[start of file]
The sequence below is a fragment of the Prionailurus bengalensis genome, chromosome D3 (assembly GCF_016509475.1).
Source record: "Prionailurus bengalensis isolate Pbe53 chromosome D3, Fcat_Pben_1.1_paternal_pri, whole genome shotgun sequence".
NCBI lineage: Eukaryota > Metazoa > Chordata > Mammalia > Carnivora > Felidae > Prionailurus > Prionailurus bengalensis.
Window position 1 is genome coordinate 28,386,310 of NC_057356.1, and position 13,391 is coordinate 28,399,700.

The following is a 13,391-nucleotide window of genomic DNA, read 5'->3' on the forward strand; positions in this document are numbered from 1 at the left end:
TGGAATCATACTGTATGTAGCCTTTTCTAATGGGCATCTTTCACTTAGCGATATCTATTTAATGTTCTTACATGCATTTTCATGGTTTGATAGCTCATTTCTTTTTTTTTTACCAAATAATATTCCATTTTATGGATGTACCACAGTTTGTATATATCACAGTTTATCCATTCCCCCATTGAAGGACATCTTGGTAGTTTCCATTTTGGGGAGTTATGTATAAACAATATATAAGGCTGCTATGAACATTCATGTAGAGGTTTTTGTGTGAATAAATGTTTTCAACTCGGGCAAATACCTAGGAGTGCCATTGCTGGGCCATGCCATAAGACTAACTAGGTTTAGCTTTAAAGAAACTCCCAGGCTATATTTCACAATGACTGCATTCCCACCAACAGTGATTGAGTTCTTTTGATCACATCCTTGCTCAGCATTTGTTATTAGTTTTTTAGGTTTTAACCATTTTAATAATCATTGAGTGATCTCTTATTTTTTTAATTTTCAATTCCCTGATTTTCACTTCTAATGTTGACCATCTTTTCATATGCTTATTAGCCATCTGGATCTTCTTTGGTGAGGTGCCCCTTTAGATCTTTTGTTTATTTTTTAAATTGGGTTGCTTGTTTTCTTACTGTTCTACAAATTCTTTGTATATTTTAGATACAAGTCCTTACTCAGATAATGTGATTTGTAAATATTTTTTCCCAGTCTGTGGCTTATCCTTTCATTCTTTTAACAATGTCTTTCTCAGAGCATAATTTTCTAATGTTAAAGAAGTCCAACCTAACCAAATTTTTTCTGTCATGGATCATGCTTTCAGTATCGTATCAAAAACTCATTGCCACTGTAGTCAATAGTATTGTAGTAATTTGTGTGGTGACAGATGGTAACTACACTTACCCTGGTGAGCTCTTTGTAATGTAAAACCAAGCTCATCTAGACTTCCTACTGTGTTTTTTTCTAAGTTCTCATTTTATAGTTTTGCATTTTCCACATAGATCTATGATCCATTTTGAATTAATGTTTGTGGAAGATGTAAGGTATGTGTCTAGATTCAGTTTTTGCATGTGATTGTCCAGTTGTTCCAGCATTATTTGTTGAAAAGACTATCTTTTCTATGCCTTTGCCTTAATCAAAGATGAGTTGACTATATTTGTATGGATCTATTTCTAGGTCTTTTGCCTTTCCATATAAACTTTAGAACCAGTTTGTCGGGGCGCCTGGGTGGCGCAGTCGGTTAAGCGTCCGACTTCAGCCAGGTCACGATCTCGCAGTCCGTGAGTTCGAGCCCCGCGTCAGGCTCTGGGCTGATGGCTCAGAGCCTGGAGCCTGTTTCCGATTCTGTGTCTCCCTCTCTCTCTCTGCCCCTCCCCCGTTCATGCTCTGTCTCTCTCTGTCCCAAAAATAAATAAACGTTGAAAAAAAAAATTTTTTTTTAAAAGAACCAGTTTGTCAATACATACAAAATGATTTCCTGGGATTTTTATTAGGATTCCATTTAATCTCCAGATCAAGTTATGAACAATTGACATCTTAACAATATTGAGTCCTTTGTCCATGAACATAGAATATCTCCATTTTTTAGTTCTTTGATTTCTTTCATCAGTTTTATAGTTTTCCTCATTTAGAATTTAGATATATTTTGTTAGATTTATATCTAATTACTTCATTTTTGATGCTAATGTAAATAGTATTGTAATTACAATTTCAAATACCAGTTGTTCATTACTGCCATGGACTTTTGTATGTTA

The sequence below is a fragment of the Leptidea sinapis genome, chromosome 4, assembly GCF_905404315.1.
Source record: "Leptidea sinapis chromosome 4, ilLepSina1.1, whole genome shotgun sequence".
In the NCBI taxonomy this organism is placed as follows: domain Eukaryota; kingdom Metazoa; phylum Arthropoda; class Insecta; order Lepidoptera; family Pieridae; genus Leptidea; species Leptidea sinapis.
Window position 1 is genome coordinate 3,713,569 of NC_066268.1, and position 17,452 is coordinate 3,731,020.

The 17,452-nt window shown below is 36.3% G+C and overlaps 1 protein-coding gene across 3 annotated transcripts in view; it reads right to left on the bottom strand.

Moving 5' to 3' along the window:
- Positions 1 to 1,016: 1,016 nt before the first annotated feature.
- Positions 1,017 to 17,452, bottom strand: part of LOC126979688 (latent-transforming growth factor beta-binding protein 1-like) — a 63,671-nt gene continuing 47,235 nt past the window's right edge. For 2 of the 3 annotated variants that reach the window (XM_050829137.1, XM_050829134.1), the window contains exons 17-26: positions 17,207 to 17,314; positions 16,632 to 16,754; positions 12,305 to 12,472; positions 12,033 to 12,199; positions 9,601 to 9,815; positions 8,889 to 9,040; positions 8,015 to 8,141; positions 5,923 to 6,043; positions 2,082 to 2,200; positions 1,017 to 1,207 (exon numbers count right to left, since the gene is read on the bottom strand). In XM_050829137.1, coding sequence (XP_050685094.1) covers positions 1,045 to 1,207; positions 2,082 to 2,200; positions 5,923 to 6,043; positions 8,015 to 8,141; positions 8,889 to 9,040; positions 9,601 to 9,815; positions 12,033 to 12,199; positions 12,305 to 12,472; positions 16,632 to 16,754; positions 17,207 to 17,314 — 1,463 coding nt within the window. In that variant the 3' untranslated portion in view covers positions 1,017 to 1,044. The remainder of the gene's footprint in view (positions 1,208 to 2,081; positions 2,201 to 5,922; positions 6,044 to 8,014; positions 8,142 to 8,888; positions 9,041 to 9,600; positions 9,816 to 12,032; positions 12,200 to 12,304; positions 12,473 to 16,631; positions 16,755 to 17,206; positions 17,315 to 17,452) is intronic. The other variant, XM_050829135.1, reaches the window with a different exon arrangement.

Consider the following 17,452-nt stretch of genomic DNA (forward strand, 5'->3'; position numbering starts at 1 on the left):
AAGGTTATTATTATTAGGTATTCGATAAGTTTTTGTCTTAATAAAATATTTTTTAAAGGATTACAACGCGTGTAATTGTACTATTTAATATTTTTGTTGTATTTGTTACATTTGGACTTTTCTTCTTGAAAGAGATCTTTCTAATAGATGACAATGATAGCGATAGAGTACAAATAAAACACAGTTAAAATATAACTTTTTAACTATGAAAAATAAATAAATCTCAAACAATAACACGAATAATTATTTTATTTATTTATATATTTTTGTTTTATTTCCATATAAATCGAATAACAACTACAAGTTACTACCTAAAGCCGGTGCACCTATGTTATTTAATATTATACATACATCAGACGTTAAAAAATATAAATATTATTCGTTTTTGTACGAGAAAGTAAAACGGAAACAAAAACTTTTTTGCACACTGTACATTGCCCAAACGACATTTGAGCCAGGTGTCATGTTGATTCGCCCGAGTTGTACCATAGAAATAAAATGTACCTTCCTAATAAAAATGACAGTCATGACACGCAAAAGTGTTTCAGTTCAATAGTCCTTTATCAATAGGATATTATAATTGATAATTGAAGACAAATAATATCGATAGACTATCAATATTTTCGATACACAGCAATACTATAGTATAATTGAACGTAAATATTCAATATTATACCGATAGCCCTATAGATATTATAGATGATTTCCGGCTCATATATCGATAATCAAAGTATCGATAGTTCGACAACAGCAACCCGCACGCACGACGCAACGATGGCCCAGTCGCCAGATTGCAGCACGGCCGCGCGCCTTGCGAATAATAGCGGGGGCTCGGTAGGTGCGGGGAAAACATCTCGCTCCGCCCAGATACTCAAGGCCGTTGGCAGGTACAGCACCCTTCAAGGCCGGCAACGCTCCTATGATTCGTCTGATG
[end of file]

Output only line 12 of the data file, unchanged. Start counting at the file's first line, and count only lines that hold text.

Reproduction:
Moving 5' to 3' along the window: